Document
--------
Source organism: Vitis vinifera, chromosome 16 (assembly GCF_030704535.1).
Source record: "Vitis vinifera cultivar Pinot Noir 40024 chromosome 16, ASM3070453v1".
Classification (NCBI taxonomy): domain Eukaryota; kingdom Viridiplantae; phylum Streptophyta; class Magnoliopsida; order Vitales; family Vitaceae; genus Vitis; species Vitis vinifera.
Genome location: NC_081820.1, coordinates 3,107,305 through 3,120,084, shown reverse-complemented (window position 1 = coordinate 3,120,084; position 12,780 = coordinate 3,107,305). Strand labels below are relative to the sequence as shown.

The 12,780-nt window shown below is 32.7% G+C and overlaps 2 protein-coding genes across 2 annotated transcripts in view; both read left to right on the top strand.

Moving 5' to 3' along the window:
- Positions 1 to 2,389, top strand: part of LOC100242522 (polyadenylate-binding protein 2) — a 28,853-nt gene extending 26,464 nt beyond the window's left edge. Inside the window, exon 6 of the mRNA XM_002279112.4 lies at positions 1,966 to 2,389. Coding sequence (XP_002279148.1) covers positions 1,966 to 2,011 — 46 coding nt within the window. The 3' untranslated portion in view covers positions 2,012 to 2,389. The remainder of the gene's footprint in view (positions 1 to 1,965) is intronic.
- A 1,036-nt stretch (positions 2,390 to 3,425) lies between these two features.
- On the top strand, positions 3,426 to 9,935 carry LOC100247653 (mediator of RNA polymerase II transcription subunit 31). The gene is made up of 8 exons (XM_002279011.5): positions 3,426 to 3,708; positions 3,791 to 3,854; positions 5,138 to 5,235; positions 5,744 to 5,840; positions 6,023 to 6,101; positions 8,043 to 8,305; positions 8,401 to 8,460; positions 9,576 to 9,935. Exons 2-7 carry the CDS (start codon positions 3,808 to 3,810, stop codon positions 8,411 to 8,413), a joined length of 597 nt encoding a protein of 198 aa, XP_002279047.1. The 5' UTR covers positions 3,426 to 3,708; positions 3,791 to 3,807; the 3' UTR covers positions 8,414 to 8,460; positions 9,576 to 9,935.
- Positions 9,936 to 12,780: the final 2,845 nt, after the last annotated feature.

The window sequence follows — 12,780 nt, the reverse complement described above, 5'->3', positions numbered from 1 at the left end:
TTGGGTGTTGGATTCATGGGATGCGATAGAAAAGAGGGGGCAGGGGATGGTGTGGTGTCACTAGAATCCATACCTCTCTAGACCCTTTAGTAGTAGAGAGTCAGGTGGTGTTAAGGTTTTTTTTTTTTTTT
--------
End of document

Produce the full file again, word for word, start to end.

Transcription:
Source organism: Vitis vinifera, chromosome 16 (assembly GCF_030704535.1).
Source record: "Vitis vinifera cultivar Pinot Noir 40024 chromosome 16, ASM3070453v1".
Classification (NCBI taxonomy): domain Eukaryota; kingdom Viridiplantae; phylum Streptophyta; class Magnoliopsida; order Vitales; family Vitaceae; genus Vitis; species Vitis vinifera.
Genome location: NC_081820.1, coordinates 3,107,305 through 3,120,084, shown reverse-complemented (window position 1 = coordinate 3,120,084; position 12,780 = coordinate 3,107,305). Strand labels below are relative to the sequence as shown.

The 12,780-nt window shown below is 32.7% G+C and overlaps 2 protein-coding genes across 2 annotated transcripts in view; both read left to right on the top strand.

Moving 5' to 3' along the window:
- Positions 1 to 2,389, top strand: part of LOC100242522 (polyadenylate-binding protein 2) — a 28,853-nt gene extending 26,464 nt beyond the window's left edge. Inside the window, exon 6 of the mRNA XM_002279112.4 lies at positions 1,966 to 2,389. Coding sequence (XP_002279148.1) covers positions 1,966 to 2,011 — 46 coding nt within the window. The 3' untranslated portion in view covers positions 2,012 to 2,389. The remainder of the gene's footprint in view (positions 1 to 1,965) is intronic.
- A 1,036-nt stretch (positions 2,390 to 3,425) lies between these two features.
- On the top strand, positions 3,426 to 9,935 carry LOC100247653 (mediator of RNA polymerase II transcription subunit 31). The gene is made up of 8 exons (XM_002279011.5): positions 3,426 to 3,708; positions 3,791 to 3,854; positions 5,138 to 5,235; positions 5,744 to 5,840; positions 6,023 to 6,101; positions 8,043 to 8,305; positions 8,401 to 8,460; positions 9,576 to 9,935. Exons 2-7 carry the CDS (start codon positions 3,808 to 3,810, stop codon positions 8,411 to 8,413), a joined length of 597 nt encoding a protein of 198 aa, XP_002279047.1. The 5' UTR covers positions 3,426 to 3,708; positions 3,791 to 3,807; the 3' UTR covers positions 8,414 to 8,460; positions 9,576 to 9,935.
- Positions 9,936 to 12,780: the final 2,845 nt, after the last annotated feature.

The window sequence follows — 12,780 nt, the reverse complement described above, 5'->3', positions numbered from 1 at the left end:
TTGGGTGTTGGATTCATGGGATGCGATAGAAAAGAGGGGGCAGGGGATGGTGTGGTGTCACTAGAATCCATACCTCTCTAGACCCTTTAGTAGTAGAGAGTCAGGTGGTGTTAAGGTTTTTTTTTTTTTTT